Originally published on Steam

If I told you this game is Rogue meets a collectible card game meets Arkham Asylum and that it's good , I wouldn't be surprised if you didn't believe me. None of the elements are particularly deep, but the combination is. The game starts with a standard set of equipment cards and a deck of encounters. When beginning an adventure, the Dealer shuffles your encounter deck with some of his own and deals out (face down) a pattern that serves as your map. Each turn costs food to explore the next location (by flipping over the card). You might get enemies to fight, a shop or the exit. But sometimes you get a challenge that awards you new cards for your next adventure.

Some of the challenges award you with the next part of a story. Each story is just interesting enough to not mind losing all your health and starting over. This isn't amazing writing, but just solid, workmanlike storytelling, which is rare enough in games. But you'll generally want to keep going in order to continue collecting more cards. You'll be collecting equipment, blessing and curses that change the rules of the game.

Fighting enemies works a lot like the Batman brawler games. Success depends on reflexes, pattern memorization and having the right equipment. (It also helps to use a controller. Mouse and keyboard works, but combat is tuned for analogue stick and buttons.) One of the little pleasures is equipping a weapon, shield, armor or helmet that not only helps you fight better, but also changes the way your character model looks. In particular, I always am happy to get a helmet that replaces the fairly ugly default head. There's a clear effect in combat for each equiped item, blessing and curse. And the results of combat, particularly health lost and gold found, translate up to the card game. There are even maze encounters that challenge you to dodge through a series of traps to collect treasure of various sorts.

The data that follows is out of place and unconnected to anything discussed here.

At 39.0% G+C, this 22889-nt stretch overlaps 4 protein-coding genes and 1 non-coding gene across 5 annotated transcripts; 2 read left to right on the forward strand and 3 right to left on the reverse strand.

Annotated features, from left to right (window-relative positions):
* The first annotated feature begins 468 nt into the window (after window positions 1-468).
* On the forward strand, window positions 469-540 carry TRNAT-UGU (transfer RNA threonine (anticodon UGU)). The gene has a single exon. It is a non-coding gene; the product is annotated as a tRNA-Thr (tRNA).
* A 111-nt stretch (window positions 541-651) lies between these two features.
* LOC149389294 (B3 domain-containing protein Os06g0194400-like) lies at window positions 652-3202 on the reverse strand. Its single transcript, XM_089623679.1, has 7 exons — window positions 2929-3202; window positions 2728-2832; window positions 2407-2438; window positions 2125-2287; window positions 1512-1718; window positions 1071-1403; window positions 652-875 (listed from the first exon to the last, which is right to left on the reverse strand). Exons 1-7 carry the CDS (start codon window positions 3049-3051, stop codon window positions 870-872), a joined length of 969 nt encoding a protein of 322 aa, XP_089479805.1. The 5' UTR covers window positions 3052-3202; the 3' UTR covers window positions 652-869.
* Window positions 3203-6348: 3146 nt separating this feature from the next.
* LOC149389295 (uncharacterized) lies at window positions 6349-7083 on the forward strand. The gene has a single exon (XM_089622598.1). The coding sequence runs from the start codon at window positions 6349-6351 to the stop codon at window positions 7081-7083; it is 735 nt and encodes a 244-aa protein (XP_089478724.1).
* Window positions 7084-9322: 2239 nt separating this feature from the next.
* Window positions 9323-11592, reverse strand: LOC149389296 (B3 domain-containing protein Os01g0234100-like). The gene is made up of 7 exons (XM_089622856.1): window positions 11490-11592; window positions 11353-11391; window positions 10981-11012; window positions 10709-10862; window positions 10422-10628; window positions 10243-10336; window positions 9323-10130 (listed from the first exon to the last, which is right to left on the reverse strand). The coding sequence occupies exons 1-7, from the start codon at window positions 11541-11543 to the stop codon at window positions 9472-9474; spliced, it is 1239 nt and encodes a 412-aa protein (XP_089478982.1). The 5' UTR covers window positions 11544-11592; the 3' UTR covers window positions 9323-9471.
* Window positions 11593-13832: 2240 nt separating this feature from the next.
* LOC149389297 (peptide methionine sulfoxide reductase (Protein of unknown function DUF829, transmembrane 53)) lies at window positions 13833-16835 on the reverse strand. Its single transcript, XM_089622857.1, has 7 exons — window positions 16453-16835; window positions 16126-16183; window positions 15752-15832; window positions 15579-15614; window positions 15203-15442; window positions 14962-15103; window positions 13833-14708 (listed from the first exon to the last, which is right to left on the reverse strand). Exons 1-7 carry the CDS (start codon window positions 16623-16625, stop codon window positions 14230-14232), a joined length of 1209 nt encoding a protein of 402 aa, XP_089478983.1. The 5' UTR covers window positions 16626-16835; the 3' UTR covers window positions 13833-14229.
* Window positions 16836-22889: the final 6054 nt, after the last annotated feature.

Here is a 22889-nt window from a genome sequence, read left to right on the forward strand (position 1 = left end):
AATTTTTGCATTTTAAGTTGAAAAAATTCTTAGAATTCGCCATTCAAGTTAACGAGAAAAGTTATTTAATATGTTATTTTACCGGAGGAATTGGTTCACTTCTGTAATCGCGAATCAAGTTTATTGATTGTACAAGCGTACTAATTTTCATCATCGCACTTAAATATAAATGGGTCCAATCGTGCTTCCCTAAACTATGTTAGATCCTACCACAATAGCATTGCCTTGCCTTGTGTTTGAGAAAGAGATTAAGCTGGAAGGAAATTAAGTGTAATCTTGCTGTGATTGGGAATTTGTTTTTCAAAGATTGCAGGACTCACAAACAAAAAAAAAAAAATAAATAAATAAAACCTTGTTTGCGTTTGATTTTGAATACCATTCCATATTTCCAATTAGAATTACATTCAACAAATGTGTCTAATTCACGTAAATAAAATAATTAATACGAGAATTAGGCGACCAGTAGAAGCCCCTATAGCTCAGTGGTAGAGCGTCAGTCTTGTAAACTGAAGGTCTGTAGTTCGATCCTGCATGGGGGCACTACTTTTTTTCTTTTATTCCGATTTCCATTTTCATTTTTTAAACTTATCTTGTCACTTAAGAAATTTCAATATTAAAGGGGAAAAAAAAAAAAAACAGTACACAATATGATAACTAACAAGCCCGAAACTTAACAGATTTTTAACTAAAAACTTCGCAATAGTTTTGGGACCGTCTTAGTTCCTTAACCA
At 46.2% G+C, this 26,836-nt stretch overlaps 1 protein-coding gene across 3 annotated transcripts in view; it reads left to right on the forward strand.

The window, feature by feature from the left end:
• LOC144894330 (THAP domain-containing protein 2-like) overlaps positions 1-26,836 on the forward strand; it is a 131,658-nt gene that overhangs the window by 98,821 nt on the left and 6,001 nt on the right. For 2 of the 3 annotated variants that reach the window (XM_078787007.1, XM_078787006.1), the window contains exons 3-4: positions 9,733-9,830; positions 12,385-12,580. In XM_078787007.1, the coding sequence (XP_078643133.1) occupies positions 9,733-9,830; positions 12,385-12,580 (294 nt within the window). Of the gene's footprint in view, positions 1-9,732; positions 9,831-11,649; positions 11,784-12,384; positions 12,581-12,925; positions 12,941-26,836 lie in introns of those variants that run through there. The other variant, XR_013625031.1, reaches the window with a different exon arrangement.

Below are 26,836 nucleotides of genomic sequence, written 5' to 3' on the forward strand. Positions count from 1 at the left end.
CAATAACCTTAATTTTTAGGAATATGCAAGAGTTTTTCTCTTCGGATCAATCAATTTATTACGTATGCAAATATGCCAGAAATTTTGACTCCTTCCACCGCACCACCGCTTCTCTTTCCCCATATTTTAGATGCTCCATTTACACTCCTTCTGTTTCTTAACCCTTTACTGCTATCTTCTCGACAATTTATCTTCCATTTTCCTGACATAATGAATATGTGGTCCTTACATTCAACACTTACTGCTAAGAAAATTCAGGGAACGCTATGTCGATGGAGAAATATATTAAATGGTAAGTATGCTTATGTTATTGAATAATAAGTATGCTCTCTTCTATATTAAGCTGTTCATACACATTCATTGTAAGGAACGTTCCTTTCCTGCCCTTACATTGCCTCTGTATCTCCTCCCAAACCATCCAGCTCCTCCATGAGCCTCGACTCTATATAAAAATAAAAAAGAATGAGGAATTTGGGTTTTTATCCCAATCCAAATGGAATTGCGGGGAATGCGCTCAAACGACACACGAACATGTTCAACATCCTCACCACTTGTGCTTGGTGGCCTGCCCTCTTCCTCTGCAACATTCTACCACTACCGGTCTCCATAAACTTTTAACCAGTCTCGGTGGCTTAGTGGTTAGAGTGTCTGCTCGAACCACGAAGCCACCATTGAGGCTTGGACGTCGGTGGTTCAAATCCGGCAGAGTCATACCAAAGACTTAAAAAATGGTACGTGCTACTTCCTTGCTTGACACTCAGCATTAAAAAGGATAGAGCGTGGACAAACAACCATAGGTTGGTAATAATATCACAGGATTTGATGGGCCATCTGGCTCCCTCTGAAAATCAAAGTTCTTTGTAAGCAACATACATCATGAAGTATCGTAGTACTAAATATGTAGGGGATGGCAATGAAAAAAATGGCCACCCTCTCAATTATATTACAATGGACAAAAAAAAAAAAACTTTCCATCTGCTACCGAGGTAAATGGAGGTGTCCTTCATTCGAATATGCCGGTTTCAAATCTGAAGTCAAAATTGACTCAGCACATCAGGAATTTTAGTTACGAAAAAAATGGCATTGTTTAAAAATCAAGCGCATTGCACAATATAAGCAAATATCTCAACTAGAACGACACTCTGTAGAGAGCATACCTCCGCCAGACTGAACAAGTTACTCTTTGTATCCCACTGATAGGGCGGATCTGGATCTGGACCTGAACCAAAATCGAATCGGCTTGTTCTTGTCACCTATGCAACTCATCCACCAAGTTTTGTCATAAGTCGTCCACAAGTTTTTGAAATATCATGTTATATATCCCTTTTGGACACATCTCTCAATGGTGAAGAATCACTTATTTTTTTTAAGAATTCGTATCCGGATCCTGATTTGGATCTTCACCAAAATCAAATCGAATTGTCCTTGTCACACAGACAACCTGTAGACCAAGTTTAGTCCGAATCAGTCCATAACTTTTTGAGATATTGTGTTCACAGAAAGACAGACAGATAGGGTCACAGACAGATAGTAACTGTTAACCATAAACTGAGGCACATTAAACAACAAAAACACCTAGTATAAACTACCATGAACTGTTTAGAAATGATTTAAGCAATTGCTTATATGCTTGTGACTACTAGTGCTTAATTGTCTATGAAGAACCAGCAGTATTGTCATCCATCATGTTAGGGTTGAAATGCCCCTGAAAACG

All the while, the Dealer provides running commentary. It repeats quite a bit, but I always want to turn the sound on because the canned phrases are delivered so well and there's always new dialog added as you find new encounters. In a very real sense you are playing against the Dealer who wishes for your destruction, but always plays fair. Even the occasional three-er-four-card Monte you are forced to play from time to time can be won consistently if you watch carefully.

In the end, this is a game that manages to be more than the sum of its gameplay elements.